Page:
It is easy to trace the influence of Hutcheson’s ethical theories on the systems of Hume and Adam Smith. The prominence given by these writers to the analysis of moral action and moral approbation, with the attempt to discriminate the respective provinces of the reason and the emotions in these processes, is undoubtedly due to the influence of Hutcheson. To a study of the writings of Shaftesbury and Hutcheson we might, probably, in large measure, attribute the unequivocal adoption of the utilitarian standard by Hume, and, if this be the case, the name of Hutcheson connects itself, through Hume, with the names of Priestley, Paley and Bentham. Butler’s Sermons appeared in 1726, the year after the publication of Hutcheson’s two first essays, and the parallelism between the “conscience” of the one writer and the “moral sense” of the other is, at least, worthy of remark.
II. Mental Philosophy.—In the sphere of mental philosophy and logic Hutcheson’s contributions are by no means so important or original as in that of moral philosophy. They are interesting mainly as a link between Locke and the Scottish school. In the former subject the influence of Locke is apparent throughout. All the main outlines of Locke’s philosophy seem, at first sight, to be accepted as a matter of course. Thus, in stating his theory of the moral sense, Hutcheson is peculiarly careful to repudiate the doctrine of innate ideas (see, for instance, Inquiry concerning Moral Good and Evil, sect. 1 ad fin., and sect. 4; and compare Synopsis Metaphysicae, pars i. cap. 2). At the same time he shows more discrimination than does Locke in distinguishing between the two uses of this expression, and between the legitimate and illegitimate form of the doctrine (Syn. Metaph. pars i. cap. 2). All our ideas are, as by Locke, referred to external or internal sense, or, in other words, to sensation and reflection (see, for instance, Syn. Metaph. pars i. cap. 1; Logicae Compend. pars i. cap. 1; System of Moral Philosophy, bk. i. ch. 1). It is, however, a most important modification of Locke’s doctrine, and one which connects Hutcheson’s mental philosophy with that of Reid, when he states that the ideas of extension, figure, motion and rest “are more properly ideas accompanying the sensations of sight and touch than the sensations of either of these senses”; that the idea of self accompanies every thought, and that the ideas of number, duration and existence accompany every other idea whatsoever (see Essay on the Nature and Conduct of the Passions, sect. i. art. 1; Syn. Metaph. pars i. cap. 1, pars ii. cap. 1; Hamilton on Reid, p. 124, note). Other important points in which Hutcheson follows the lead of Locke are his depreciation of the importance of the so-called laws of thought, his distinction between the primary and secondary qualities of bodies, the position that we cannot know the inmost essences of things (“intimae rerum naturae sive essentiae”), though they excite various ideas in us, and the assumption that external things are known only through the medium of ideas (Syn. Metaph. pars i. cap. 1), though, at the same time, we are assured of the existence of an external world corresponding to these ideas. Hutcheson attempts to account for our assurance of the reality of an external world by referring it to a natural instinct (Syn. Metaph. pars i. cap. 1). Of the correspondence or similitude between our ideas of the primary qualities of things and the things themselves God alone can be assigned as the cause. This similitude has been effected by Him through a law of nature. “Haec prima qualitatum primariarum perceptio, sive mentis actio quaedam sive passio dicatur, non alia similitudinis aut convenientiae inter ejusmodi ideas et res ipsas causa assignari posse videtur, quam ipse Deus, qui certa naturae lege hoc efficit, ut notiones, quae rebus praesentibus excitantur, sint ipsis similes, aut saltem earum habitudines, si non veras quantitates, depingant” (pars ii. cap. 1). Locke does speak of God “annexing” certain ideas to certain motions of bodies; but nowhere does he propound a theory so definite as that here propounded by Hutcheson, which reminds us at least as much of the speculations of Malebranche as of those of Locke.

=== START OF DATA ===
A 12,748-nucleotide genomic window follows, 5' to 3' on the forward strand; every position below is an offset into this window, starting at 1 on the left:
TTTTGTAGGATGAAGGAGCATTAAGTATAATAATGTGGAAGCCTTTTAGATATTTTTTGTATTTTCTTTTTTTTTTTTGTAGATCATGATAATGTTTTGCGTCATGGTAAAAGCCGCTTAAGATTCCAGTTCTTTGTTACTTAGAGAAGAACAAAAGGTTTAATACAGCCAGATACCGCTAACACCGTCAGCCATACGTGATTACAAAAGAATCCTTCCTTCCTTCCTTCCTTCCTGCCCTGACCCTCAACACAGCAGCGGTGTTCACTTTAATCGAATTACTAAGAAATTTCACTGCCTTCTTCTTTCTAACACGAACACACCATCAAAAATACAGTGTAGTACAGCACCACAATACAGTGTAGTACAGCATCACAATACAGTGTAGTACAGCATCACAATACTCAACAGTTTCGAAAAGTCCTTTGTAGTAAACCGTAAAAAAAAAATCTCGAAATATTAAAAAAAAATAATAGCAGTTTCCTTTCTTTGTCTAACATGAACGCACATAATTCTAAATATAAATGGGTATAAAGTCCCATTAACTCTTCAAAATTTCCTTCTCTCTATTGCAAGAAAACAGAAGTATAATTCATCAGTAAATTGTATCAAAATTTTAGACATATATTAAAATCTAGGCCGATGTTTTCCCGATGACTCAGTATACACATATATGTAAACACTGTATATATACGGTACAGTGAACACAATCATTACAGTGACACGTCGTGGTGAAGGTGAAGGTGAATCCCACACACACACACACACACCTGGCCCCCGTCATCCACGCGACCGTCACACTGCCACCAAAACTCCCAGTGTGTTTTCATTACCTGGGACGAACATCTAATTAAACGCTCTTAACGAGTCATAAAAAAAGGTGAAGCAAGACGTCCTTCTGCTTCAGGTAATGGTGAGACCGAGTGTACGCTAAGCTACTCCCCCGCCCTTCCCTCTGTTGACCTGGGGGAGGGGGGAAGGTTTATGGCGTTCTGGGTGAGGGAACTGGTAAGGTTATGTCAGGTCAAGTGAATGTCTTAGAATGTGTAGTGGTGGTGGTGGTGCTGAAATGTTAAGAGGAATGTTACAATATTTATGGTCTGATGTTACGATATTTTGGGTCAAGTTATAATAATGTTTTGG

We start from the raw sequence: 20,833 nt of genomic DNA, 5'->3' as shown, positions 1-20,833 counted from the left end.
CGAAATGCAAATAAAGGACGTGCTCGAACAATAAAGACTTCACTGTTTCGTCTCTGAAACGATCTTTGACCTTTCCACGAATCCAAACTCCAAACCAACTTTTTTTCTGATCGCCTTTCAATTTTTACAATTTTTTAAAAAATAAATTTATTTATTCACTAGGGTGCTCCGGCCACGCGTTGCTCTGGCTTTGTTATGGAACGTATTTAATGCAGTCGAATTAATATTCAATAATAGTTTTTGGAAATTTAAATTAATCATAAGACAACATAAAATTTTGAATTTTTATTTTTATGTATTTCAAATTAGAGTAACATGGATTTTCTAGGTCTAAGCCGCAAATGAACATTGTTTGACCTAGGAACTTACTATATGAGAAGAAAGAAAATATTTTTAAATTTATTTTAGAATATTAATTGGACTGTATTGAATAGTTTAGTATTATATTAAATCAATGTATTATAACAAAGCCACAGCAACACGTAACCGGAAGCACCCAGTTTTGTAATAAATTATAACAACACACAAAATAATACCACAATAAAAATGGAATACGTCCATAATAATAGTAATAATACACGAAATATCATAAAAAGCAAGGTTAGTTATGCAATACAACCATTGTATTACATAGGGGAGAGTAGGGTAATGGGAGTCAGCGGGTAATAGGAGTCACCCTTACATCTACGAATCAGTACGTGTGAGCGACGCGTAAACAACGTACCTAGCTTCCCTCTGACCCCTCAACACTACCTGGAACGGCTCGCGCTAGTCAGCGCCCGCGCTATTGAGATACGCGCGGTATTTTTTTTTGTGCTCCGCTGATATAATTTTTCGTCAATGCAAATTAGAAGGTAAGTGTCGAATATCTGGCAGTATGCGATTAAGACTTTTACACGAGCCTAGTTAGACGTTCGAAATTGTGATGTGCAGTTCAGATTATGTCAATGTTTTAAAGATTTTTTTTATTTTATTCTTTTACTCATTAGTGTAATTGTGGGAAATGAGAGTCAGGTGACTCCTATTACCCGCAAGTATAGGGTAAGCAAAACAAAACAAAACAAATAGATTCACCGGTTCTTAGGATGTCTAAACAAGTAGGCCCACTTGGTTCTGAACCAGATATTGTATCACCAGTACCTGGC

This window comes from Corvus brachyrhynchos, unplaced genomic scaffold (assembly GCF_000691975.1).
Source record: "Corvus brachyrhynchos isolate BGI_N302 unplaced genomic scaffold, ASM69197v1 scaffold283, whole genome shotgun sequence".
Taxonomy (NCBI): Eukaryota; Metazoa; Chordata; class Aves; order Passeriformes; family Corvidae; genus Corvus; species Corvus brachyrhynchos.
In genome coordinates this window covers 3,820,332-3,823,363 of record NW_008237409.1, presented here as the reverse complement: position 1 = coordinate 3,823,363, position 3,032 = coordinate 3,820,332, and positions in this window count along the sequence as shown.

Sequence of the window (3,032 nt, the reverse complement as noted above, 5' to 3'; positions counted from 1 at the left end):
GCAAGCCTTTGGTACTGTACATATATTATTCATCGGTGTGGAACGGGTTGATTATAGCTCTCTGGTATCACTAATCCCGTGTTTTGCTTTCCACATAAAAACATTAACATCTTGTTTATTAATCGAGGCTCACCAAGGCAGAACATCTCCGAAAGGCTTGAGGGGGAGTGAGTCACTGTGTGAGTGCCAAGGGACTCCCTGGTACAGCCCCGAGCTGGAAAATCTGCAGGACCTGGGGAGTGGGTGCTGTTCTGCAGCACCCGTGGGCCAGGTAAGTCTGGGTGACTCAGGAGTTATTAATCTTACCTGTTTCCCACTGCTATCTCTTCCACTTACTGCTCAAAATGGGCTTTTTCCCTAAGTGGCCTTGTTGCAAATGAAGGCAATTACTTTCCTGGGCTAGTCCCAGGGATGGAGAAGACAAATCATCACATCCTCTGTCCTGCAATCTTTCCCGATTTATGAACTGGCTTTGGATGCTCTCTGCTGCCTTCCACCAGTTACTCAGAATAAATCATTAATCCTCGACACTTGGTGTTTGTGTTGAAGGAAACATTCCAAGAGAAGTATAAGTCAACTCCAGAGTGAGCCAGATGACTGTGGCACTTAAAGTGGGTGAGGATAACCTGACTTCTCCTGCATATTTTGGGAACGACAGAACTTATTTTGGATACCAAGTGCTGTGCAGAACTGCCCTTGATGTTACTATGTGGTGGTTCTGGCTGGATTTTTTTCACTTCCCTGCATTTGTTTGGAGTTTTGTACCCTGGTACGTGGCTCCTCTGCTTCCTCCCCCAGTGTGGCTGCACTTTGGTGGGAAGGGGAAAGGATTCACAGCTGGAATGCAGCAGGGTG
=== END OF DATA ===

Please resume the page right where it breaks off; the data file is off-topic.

Amongst the more important points in which Hutcheson diverges from Locke is his account of the idea of personal identity, which he appears to have regarded as made known to us directly by consciousness. The distinction between body and mind, corpus or materia and res cogitans, is more emphatically accentuated by Hutcheson than by Locke. Generally, he speaks as if we had a direct consciousness of mind as distinct from body (see, for instance, Syn. Metaph. pars ii. cap. 3), though, in the posthumous work on Moral Philosophy, he expressly states that we know mind as we know body “by qualities immediately perceived though the substance of both be unknown” (bk. i. ch. 1). The distinction between perception proper and sensation proper, which occurs by implication though it is not explicitly worked out (see Hamilton’s Lectures on Metaphysics, Lect. 24; Hamilton’s edition of Dugald Stewart’s Works, v. 420), the imperfection of the ordinary division of the external senses into five classes, the limitation of consciousness to a special mental faculty (severely criticized in Sir W. Hamilton’s Lectures on Metaphysics, Lect. xii.) and the disposition to refer on disputed questions of philosophy not so much to formal arguments as to the testimony of consciousness and our natural instincts are also amongst the points in which Hutcheson supplemented or departed from the philosophy of Locke. The last point can hardly fail to suggest the “common-sense philosophy” of Reid.
Thus, in estimating Hutcheson’s position, we find that in particular questions he stands nearer to Locke, but in the general spirit of his philosophy he seems to approach more closely to his Scottish successors.The short Compendium of Logic, which is more original than such